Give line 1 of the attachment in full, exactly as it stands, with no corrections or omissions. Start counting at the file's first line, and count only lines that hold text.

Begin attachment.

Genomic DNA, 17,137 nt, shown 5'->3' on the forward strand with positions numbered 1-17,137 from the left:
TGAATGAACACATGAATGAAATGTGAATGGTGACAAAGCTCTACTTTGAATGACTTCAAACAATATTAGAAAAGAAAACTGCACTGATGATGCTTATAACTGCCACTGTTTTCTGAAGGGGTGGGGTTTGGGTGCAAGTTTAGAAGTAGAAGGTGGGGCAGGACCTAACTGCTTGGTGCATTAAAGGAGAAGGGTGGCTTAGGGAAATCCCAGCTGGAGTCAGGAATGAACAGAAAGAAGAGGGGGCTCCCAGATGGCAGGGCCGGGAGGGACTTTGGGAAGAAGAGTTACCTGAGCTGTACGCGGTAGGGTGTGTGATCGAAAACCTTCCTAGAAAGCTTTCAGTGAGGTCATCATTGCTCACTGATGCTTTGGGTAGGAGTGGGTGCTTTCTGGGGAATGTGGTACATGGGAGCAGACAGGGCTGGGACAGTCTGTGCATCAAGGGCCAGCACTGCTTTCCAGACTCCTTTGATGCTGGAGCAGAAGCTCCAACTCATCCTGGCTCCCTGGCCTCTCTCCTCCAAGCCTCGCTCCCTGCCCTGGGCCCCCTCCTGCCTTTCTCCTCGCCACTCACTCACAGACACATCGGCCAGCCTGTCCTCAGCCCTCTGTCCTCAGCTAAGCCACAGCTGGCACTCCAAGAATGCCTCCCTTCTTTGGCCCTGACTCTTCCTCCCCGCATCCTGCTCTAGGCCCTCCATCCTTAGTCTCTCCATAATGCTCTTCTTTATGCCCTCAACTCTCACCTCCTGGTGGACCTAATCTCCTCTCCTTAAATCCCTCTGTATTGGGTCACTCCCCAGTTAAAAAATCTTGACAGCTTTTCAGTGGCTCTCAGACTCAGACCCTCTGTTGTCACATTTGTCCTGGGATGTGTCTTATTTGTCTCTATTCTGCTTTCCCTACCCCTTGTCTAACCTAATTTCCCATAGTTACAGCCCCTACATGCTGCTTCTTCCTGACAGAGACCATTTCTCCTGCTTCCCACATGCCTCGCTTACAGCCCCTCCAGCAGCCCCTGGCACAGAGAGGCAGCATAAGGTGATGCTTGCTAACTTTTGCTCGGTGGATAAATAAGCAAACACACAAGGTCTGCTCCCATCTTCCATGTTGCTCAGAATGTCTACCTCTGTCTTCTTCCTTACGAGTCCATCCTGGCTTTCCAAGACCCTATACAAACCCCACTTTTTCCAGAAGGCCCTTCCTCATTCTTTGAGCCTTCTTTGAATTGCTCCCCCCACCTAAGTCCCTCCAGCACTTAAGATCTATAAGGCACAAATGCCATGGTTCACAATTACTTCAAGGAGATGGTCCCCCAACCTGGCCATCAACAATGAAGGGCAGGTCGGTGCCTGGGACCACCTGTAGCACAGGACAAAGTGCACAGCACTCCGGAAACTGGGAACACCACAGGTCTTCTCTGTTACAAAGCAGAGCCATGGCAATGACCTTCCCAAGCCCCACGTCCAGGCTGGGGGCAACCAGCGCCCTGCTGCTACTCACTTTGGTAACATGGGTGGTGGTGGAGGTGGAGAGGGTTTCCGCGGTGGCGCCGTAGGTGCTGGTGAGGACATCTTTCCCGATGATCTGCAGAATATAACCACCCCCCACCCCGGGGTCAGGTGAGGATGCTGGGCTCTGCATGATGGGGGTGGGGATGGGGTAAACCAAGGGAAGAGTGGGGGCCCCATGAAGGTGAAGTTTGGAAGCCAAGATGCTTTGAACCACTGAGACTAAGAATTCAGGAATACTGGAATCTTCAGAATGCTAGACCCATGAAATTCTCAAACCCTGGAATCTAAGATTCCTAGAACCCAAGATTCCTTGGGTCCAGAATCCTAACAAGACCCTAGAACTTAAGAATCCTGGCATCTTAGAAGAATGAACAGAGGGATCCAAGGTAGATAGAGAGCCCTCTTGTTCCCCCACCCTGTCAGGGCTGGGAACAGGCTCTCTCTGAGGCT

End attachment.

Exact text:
Genomic DNA, 17,137 nt, shown 5'->3' on the forward strand with positions numbered 1-17,137 from the left: